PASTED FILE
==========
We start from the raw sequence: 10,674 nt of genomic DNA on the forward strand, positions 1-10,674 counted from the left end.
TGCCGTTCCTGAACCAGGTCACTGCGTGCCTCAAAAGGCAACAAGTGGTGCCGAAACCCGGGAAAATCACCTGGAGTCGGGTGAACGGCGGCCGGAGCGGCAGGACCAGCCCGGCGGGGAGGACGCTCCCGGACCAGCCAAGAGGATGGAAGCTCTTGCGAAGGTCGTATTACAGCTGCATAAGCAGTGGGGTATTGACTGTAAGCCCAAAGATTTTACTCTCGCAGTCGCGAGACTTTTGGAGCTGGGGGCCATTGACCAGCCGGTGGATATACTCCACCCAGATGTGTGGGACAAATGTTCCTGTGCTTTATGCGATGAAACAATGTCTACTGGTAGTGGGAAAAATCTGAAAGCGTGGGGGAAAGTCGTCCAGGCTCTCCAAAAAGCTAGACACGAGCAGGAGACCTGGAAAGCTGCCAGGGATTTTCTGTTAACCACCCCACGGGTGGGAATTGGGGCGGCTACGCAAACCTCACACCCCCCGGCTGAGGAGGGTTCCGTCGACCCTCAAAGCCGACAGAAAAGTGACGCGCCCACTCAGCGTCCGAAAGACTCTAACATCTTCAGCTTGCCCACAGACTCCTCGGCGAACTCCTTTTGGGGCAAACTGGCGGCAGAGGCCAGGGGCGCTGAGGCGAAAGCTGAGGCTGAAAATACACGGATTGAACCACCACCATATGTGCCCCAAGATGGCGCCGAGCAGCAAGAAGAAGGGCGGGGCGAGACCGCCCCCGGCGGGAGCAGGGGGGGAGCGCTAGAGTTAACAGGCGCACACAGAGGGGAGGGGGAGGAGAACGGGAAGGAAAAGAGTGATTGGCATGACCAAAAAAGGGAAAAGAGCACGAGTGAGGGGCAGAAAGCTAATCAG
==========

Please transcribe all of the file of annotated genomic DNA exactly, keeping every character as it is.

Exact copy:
We start from the raw sequence: 10,674 nt of genomic DNA on the forward strand, positions 1-10,674 counted from the left end.
TGCCGTTCCTGAACCAGGTCACTGCGTGCCTCAAAAGGCAACAAGTGGTGCCGAAACCCGGGAAAATCACCTGGAGTCGGGTGAACGGCGGCCGGAGCGGCAGGACCAGCCCGGCGGGGAGGACGCTCCCGGACCAGCCAAGAGGATGGAAGCTCTTGCGAAGGTCGTATTACAGCTGCATAAGCAGTGGGGTATTGACTGTAAGCCCAAAGATTTTACTCTCGCAGTCGCGAGACTTTTGGAGCTGGGGGCCATTGACCAGCCGGTGGATATACTCCACCCAGATGTGTGGGACAAATGTTCCTGTGCTTTATGCGATGAAACAATGTCTACTGGTAGTGGGAAAAATCTGAAAGCGTGGGGGAAAGTCGTCCAGGCTCTCCAAAAAGCTAGACACGAGCAGGAGACCTGGAAAGCTGCCAGGGATTTTCTGTTAACCACCCCACGGGTGGGAATTGGGGCGGCTACGCAAACCTCACACCCCCCGGCTGAGGAGGGTTCCGTCGACCCTCAAAGCCGACAGAAAAGTGACGCGCCCACTCAGCGTCCGAAAGACTCTAACATCTTCAGCTTGCCCACAGACTCCTCGGCGAACTCCTTTTGGGGCAAACTGGCGGCAGAGGCCAGGGGCGCTGAGGCGAAAGCTGAGGCTGAAAATACACGGATTGAACCACCACCATATGTGCCCCAAGATGGCGCCGAGCAGCAAGAAGAAGGGCGGGGCGAGACCGCCCCCGGCGGGAGCAGGGGGGGAGCGCTAGAGTTAACAGGCGCACACAGAGGGGAGGGGGAGGAGAACGGGAAGGAAAAGAGTGATTGGCATGACCAAAAAAGGGAAAAGAGCACGAGTGAGGGGCAGAAAGCTAATCAG